Just remember - get insurance shots from time to time and then have fun the rest of the time.  Experiment.  Go outside your comfort zone.  You only need one really cool edgy shot to work and that might even be after a lot of tweaking in post!

Use this event as an excuse to buy (or rent) the 15mm Fish-Eye!  You'll have a BLAST with it!   :D

23
I shoot enough events that I feel like I can offer some decent advice.  All the advice given is good and solid... and my head is spinning after reading it.

My BEST ADVICE ->  K.I.S.S. Principle  <- My BEST ADVICE  (Read distant.star's advice again.  Relax and enjoy!)   :)

I don't care how much you shoot, how many events or whatever, every photographer who gives a hoot will over think these things because they want to do a great job.

There are many ways that this can be done with many cameras and lens scenarios.  In general, you have good equipment and a LOT can be fixed in Post so don't kill yourself.  Take your time, relax and try different things.  Watch your LCD as you shoot and adapt as you go.  Don't take too much stuff.  And ditch the CPL.

So here's MY two scenarios...  ::)

Simple - Take the 5D3, 24-70 and Flash.  Shoot RAW.  Set your WB to daylight and leave it there or use the gray card and set it custom but once it's set, don't change it.  Corrections in Post will be much easier starting from the same place every image.  Set ISO 3200 indoors and 400 outdoors.  Create custom camera settings for indoor and outdoor to save time.  Set for Av Priority f/4 (lowest you can go) with Flash ETTL AUTO indoors.  Outdoors, depending on light levels, shade, etc you might need to go with center point metering.  I wouldn't worry about HSS, you won't have time.  It would probably be better to use a smaller aperture anyway to help control all the background light and have more of the scene in focus.  Point flash with Sto-Fen up 45 degrees indoors, 90 degrees forward outdoors and dial in EC on the fly like wickedwombat suggests.  (This is pretty much what I do most of the time.)  I wouldn't take the 70-200 unless you are planning to get a lot of face only shots, or maybe just noses and eyes.  Heck, I would have my 16-35 L lens hanging on my belt because I would find it much more useful indoors where I'm cramped and trying to get the event in the frame.  And you might shoot a bit with no flash so the aquarium will be pretty, or with the flash dialed back quite a bit so as not to overpower or reflect heavily off the glass.

Another indoor flash idea, gel the flash to match the aquarium light color.  Some kind of blue or green perhaps?

More Work and Versatility - Take the T2i with the 24-70 for reach and put the 16-35 on the 5D3.  Put the flash on the T2i.  Use the 5D3 wide with available light indoors and out for group, event, story shots, etc.  Use the T2i for candids, etc and light the faces better with the flash.

Another lens I would take for some fun shots would be... drum roll... the EF 15mm f/2.8 FishEye!  Inside with the aquarium, letting the kids get really close and capturing them near the tanks, no flash.  I think that would be really neat!  Also, held up high it would give some great story shots.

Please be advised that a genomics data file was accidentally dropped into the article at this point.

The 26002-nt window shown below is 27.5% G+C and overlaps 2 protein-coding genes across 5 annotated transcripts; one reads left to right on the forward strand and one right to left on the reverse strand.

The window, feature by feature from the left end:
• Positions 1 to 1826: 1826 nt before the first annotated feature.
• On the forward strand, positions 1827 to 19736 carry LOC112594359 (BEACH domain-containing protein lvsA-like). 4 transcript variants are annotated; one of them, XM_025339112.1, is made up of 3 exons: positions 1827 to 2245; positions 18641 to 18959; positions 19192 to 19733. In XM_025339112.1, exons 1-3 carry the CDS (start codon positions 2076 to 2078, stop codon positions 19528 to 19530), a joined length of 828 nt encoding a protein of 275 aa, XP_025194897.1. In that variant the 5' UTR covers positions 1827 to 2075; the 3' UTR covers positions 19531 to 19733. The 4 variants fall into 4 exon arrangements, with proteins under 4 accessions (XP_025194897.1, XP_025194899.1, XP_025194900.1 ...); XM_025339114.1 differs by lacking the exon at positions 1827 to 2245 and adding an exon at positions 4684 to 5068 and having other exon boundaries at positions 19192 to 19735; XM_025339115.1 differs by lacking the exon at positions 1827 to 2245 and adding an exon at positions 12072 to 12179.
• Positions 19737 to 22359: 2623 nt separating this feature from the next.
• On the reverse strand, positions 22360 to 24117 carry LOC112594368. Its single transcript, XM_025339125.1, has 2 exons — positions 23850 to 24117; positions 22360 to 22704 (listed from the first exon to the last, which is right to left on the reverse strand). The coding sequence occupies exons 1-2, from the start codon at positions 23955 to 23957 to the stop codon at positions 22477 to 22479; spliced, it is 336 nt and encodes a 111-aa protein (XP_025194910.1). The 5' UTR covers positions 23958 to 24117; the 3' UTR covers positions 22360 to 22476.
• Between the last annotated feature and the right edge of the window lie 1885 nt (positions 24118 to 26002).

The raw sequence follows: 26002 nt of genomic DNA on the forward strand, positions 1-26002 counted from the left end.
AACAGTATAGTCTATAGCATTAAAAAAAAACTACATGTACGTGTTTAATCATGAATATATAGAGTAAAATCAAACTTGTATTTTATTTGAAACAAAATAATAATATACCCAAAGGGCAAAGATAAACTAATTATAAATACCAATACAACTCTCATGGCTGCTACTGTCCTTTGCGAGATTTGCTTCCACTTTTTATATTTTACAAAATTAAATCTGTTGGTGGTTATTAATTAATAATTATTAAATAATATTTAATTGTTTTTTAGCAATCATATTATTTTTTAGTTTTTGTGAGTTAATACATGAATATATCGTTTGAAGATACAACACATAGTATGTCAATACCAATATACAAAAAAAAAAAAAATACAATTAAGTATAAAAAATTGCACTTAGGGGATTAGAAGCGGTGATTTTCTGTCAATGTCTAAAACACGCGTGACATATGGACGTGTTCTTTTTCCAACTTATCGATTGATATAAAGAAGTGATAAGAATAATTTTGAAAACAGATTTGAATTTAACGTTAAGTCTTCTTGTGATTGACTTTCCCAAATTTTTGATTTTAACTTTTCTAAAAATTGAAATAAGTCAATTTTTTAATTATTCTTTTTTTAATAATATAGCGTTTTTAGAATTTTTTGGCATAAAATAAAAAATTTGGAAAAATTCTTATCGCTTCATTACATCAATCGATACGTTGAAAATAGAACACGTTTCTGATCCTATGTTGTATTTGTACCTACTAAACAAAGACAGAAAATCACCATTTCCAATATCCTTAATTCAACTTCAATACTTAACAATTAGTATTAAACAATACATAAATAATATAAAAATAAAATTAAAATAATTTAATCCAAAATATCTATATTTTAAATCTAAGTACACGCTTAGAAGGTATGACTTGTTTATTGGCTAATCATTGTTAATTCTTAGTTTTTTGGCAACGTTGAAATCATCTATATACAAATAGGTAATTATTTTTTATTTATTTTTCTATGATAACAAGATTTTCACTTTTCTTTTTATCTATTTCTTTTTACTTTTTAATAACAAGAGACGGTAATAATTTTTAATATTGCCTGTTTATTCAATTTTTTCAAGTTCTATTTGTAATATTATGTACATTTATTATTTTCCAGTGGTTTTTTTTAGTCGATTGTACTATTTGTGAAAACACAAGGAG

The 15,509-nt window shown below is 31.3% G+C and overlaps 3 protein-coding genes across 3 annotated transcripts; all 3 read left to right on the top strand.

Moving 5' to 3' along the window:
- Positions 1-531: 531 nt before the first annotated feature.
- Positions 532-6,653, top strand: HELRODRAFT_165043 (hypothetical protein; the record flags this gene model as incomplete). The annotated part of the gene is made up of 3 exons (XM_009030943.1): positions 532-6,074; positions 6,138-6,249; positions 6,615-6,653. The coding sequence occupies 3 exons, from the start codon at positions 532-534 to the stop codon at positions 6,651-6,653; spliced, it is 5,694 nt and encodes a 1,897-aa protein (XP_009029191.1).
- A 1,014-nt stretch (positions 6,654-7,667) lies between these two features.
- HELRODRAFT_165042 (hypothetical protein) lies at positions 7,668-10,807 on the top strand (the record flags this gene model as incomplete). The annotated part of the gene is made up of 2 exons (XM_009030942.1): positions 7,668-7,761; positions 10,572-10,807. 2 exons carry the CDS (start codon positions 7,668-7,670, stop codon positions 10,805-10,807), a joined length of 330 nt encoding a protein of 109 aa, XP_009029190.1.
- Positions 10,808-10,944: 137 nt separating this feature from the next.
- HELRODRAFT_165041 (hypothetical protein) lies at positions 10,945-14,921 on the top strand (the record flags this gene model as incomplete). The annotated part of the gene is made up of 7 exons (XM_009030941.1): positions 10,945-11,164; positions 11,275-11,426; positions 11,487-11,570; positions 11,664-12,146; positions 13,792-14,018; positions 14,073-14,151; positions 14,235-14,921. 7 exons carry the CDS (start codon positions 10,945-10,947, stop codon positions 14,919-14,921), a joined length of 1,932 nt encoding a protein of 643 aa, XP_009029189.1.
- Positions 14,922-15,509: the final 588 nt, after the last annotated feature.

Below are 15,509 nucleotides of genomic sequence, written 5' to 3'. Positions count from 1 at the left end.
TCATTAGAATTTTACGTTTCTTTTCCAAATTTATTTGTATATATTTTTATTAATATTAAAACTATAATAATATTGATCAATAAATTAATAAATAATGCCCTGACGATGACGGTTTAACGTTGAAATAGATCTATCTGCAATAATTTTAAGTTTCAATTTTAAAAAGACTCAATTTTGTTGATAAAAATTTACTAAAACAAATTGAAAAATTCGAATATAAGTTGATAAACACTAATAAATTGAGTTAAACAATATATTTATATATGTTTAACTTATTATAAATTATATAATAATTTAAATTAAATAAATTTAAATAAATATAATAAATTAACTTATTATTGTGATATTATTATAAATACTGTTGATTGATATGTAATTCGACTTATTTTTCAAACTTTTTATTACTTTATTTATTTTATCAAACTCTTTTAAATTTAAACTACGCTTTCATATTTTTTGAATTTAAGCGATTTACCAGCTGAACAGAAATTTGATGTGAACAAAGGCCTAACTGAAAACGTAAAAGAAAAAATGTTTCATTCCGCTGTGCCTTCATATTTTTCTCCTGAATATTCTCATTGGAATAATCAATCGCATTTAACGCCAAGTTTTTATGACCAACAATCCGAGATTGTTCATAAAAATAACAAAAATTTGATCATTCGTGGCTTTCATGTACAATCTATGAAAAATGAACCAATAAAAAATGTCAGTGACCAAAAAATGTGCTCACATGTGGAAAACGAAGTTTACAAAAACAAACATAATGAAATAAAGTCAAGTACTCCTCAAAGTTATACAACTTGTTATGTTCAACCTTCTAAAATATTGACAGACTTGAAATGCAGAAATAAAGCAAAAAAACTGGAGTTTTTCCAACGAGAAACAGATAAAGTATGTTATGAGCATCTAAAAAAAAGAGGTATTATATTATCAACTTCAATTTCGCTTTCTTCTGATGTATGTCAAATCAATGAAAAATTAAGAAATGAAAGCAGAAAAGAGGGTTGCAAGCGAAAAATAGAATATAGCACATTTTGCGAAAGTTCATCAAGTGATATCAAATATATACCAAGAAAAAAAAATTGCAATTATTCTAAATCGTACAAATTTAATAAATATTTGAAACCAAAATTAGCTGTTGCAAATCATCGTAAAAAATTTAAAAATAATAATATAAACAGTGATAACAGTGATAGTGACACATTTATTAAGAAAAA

Seriously, relax and enjoy this.  To reduce the worry, go to the venue early and experiment for an hour or two.  Make sure it's about the same time of day!

Keep us posted on how this goes and what you ended doing.  Sharing a few pictures would be nice too!

24
Photography Technique / Re: Ai Servo Advice for 5D3 and Air Racing
« on: September 04, 2014, 11:22:03 PM »
You must live in the DFW area.   :D

25
Pricewatch Deals / Re: Deal: EOS M w/22mm f/2 STM $249
« on: September 01, 2014, 09:02:45 AM »
The dealbreaker for me about the SL1 is the lack of AFMA.  To take advantange of fast glass, it needs AFMA.  Sure, you can use slower lenses, but then it's not much over the EF-M's 18-55...

Really?  AFMA missing is a deal breaker?  How did you survive before mid 2007 or 2008 when Canon first started offering AFMA?  I think when one is shooting an SL1, while it's always nice to have, AFMA is not the primary purpose of the camera.  Same could be said for the EOS M.  Personally, I think AFMA should be standard on any removable lens camera but it's not a deal breaker on an entry level lightweight Rebel body.

For fast lenses, it is.  I had a 20D and a 17-55 f/2.8 back then, and I didn't know how good the lens was until I used it on a 7D and used AFMA.  Then I got a 35L, and it was even more crucial to have AFMA.  So yes, a lot of my shots with the 20D are slightly OOF.  I thought it was the quality of the lens and camera combination.  Even without AFMA, it was better than the kits lens, but it was not anything as when it actually got it right.  I learned to to take multiple shots hoping to get one whose error was "right on."

And no, the same can't be said of the EOS-M.  No mirror, no PDAF, no AFMA issue.  And if you're using slower, more compact lenses on the SL1, then the EF-M 18-55 compares well.  I got the EOS-M to replace the P&S, and it has done that job well.  The 11-22/22/18-55 + M body is compact system.  I use the 5DIII much more often, but when DSLRS aren't allowed, I grab the M.